This article first appeared on Online opinion
Without any fanfare, with no media coverage, Australia’s Parliamentary Joint Standing Committee on Treaties (JSCOT) is presently considering Australia signing up to the International Framework for Generation IV Nuclear Energy Systems (GIF), which will commit this nation to take part in developing new nuclear reactors.
Dr Adi Paterson, CEO of the Australia Nuclear Science and Technology Organisation, signed up to this GIF Framework last year. However, that does require confirmation by the Australian government. Hence there was the need for the JSCOT Committee to at least take a look at it, before the government completes the membership. Apparently there is no need for public discussion, or probably even Parliamentary discussion.
This Committee very quietly invited submissions, and very few were in the know about this. Now the received submissions have been published – at http://www.aph.gov.au/Parliamentary_Business/Committees/Joint/Treaties/NuclearEnergy/Submissions.
Anyway, it looks as if ANSTO is the driving force behind this process, and judging by the submissions received, the nuclear lobby was in the know, even if the public was not. Fourteen submissions were received. Of these, eleven were strongly pro- nuclear, and three were opposed. The opposing submissions came from Friends of the Earth (FOE), (jointly with the Australian Conservation Foundation (ACF ), Medical Association For The Prevention of War (MAPW), and myself, (I came upon the Parliamentary website just by chance).
In assessing these submissions, of course, I have to admit to bias on my part. Still, I think that any reader would find that there is one submission that stands out for clarity, and a detailed, factual discussion of the GIF plan. That is the one written by Jim Green and Dave Sweeney, for FOE and ACF.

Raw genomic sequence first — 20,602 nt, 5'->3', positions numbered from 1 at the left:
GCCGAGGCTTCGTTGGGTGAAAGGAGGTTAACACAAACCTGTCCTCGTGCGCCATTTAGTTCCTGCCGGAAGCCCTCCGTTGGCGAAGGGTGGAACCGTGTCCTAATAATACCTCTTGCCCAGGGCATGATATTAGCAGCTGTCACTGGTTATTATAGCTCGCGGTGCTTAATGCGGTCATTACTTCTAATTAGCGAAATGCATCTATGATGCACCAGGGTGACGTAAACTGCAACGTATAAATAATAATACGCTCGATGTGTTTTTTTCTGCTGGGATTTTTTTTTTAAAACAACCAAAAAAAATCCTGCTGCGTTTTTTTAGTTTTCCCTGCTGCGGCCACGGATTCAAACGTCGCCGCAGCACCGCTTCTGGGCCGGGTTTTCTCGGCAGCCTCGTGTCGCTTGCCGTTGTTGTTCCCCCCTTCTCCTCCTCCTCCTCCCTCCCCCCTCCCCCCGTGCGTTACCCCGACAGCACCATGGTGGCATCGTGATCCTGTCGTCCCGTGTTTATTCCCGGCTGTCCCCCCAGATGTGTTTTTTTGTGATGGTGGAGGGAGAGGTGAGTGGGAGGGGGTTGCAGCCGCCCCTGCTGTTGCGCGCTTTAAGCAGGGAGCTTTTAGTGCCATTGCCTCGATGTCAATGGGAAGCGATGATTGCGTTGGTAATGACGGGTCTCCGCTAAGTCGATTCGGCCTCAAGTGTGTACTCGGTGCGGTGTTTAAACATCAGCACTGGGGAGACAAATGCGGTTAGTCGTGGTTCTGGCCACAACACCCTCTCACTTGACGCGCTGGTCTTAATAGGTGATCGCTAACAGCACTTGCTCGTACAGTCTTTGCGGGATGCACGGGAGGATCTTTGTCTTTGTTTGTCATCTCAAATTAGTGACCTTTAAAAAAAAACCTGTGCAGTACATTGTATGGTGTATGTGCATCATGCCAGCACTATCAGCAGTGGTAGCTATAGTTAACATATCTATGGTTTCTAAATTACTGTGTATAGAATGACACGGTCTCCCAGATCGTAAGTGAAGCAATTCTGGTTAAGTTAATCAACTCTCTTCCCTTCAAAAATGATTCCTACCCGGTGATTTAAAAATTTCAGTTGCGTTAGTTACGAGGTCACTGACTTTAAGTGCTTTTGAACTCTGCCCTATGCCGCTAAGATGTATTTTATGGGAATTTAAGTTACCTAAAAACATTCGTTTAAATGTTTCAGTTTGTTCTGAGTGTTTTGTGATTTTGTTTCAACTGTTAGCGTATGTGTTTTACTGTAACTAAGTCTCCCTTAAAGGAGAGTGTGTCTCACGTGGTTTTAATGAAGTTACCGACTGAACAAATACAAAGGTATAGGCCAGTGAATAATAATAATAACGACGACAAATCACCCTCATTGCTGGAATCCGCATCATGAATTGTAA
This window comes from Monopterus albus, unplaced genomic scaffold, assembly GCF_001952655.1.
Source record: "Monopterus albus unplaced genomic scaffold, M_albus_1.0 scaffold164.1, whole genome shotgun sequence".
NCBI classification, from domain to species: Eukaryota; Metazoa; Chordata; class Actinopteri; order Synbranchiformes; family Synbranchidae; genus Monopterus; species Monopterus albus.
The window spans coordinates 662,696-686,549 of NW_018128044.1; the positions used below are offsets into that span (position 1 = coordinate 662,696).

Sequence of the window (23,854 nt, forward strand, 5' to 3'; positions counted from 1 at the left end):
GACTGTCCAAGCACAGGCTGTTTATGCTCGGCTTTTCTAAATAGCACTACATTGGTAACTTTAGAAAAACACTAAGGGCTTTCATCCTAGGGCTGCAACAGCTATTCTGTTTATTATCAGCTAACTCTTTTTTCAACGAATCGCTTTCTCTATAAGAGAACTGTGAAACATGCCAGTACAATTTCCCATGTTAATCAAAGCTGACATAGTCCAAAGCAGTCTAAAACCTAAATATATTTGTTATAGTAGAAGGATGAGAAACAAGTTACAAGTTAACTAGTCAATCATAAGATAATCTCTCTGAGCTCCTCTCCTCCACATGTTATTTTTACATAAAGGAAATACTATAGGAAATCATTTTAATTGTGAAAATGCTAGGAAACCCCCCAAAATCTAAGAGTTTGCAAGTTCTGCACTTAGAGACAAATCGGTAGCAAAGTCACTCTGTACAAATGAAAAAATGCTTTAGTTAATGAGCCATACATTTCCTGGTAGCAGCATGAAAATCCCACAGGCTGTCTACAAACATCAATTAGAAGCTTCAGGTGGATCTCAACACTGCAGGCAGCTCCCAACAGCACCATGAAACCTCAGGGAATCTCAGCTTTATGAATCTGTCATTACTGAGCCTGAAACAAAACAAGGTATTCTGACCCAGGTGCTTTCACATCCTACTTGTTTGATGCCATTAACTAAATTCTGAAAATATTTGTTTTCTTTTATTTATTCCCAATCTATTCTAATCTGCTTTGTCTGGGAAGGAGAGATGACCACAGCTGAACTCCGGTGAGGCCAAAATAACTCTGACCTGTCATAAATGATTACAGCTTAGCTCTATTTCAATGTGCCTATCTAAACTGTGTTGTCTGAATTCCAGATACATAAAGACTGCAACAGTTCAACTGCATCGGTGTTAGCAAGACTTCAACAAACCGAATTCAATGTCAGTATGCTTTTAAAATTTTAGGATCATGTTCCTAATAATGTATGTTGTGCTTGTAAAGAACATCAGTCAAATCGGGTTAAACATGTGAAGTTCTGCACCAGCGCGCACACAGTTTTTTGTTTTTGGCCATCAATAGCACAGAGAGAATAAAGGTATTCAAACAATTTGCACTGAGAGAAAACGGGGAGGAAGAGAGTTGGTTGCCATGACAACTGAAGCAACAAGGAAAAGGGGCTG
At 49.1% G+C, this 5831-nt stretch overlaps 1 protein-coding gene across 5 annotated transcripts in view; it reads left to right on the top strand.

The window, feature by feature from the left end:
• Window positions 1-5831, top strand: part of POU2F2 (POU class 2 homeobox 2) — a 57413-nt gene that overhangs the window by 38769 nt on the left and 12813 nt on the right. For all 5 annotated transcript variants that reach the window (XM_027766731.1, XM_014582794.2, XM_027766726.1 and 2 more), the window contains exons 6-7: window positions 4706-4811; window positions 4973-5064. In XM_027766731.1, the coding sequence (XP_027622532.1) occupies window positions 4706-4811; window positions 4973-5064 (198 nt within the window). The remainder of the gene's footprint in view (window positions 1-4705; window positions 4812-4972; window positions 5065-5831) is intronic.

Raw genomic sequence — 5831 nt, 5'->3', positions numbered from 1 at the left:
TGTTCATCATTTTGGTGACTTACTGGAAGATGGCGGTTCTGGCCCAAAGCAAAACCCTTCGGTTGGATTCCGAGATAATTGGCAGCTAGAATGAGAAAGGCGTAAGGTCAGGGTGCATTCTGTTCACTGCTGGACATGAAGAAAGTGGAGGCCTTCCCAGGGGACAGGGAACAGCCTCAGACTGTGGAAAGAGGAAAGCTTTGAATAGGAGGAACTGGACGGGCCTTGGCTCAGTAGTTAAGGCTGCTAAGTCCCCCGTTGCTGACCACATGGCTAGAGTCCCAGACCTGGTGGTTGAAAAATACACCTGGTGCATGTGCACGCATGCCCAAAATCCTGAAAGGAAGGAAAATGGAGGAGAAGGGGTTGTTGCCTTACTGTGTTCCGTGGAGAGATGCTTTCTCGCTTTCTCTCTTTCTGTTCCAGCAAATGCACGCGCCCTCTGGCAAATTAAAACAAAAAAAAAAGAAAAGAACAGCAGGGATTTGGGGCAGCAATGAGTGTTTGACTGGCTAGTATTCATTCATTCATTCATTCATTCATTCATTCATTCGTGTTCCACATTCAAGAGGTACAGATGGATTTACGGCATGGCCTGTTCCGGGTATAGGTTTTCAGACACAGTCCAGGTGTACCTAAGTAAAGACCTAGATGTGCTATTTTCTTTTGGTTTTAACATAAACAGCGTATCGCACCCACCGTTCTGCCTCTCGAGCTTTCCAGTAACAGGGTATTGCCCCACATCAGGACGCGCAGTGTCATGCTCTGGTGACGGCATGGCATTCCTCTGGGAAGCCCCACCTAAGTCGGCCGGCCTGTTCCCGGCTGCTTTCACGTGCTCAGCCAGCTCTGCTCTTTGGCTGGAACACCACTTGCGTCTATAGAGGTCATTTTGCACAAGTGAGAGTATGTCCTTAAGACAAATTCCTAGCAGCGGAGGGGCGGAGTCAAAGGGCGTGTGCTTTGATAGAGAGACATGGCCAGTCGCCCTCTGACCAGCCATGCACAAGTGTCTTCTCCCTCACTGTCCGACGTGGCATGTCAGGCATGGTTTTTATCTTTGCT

Green and Sweeney respond to assertions made in ANSTO’s National Interest Analysis.They question claims that the new reactors reduce weapons proliferation risks, are economic, efficient, and solve waste problems. They rebuke the claim of ANSTO that “a significant expansion in nuclear power production is underway “, listing the overall decline in nuclear power growth, with the exception of China. They discuss at length the very long time frame expected even by nuclear industry experts, before any Generation IV reactors could be commercially viable.
They go on to discuss each of the six proposed new nuclear reactors, giving a detailed history of the attempts to develop each, and factual information that refutes those claims made by ANSTO. For all of their statements, Green and Sweeney provide evidence and references.
The Medical Association for Prevention of War (MAPW)’s submission questions the government’s high subsidising of ANSTO, and points out the poor prospects for private investment in new nuclear power. It refutes the argument that Gen IV reactors would solve the nuclear waste problem, quoting analysis by the US National Academy of Sciences They discuss the history of attempts to develop Gen IV nuclear reactors,- ” a track record of repeated failure and massive cost”. They discuss the direct and indirect costs, and ANSTO’s secrecy about nuclear costs. Safety and reliability issues, and proliferation risks, are examined. They also point out that the recent Nuclear Fuel Cycle Royal Commission (NFCRC) was not supportive of new nuclear technology. The Commission proposed: